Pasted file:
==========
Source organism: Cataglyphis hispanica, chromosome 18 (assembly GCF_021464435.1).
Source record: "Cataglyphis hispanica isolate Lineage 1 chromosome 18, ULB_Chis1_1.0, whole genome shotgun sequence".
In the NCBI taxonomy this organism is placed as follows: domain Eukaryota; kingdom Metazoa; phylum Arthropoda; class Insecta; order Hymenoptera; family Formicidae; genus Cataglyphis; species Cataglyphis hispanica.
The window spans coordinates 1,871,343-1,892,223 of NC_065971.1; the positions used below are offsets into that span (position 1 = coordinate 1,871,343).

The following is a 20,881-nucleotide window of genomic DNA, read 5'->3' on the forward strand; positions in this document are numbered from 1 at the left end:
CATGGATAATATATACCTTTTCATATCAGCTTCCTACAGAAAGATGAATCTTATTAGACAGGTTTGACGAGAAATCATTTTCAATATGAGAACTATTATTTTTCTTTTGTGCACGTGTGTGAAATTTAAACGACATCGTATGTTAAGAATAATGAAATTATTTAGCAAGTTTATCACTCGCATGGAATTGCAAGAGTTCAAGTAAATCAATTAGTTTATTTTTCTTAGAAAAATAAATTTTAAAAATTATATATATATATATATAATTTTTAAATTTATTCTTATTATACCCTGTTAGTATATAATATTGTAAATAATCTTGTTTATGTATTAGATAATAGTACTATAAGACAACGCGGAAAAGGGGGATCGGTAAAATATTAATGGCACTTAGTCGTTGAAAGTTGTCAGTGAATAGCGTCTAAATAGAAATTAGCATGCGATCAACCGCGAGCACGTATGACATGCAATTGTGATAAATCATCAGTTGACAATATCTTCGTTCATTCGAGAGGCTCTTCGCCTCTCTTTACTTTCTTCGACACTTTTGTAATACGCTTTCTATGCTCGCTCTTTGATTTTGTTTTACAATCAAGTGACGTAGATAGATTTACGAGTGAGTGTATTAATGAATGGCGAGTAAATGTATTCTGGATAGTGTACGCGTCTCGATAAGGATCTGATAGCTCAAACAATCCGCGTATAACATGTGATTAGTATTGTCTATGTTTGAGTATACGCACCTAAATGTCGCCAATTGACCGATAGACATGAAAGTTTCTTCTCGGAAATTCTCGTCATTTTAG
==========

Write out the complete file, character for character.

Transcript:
Source organism: Cataglyphis hispanica, chromosome 18 (assembly GCF_021464435.1).
Source record: "Cataglyphis hispanica isolate Lineage 1 chromosome 18, ULB_Chis1_1.0, whole genome shotgun sequence".
In the NCBI taxonomy this organism is placed as follows: domain Eukaryota; kingdom Metazoa; phylum Arthropoda; class Insecta; order Hymenoptera; family Formicidae; genus Cataglyphis; species Cataglyphis hispanica.
The window spans coordinates 1,871,343-1,892,223 of NC_065971.1; the positions used below are offsets into that span (position 1 = coordinate 1,871,343).

The following is a 20,881-nucleotide window of genomic DNA, read 5'->3' on the forward strand; positions in this document are numbered from 1 at the left end:
CATGGATAATATATACCTTTTCATATCAGCTTCCTACAGAAAGATGAATCTTATTAGACAGGTTTGACGAGAAATCATTTTCAATATGAGAACTATTATTTTTCTTTTGTGCACGTGTGTGAAATTTAAACGACATCGTATGTTAAGAATAATGAAATTATTTAGCAAGTTTATCACTCGCATGGAATTGCAAGAGTTCAAGTAAATCAATTAGTTTATTTTTCTTAGAAAAATAAATTTTAAAAATTATATATATATATATATAATTTTTAAATTTATTCTTATTATACCCTGTTAGTATATAATATTGTAAATAATCTTGTTTATGTATTAGATAATAGTACTATAAGACAACGCGGAAAAGGGGGATCGGTAAAATATTAATGGCACTTAGTCGTTGAAAGTTGTCAGTGAATAGCGTCTAAATAGAAATTAGCATGCGATCAACCGCGAGCACGTATGACATGCAATTGTGATAAATCATCAGTTGACAATATCTTCGTTCATTCGAGAGGCTCTTCGCCTCTCTTTACTTTCTTCGACACTTTTGTAATACGCTTTCTATGCTCGCTCTTTGATTTTGTTTTACAATCAAGTGACGTAGATAGATTTACGAGTGAGTGTATTAATGAATGGCGAGTAAATGTATTCTGGATAGTGTACGCGTCTCGATAAGGATCTGATAGCTCAAACAATCCGCGTATAACATGTGATTAGTATTGTCTATGTTTGAGTATACGCACCTAAATGTCGCCAATTGACCGATAGACATGAAAGTTTCTTCTCGGAAATTCTCGTCATTTTAG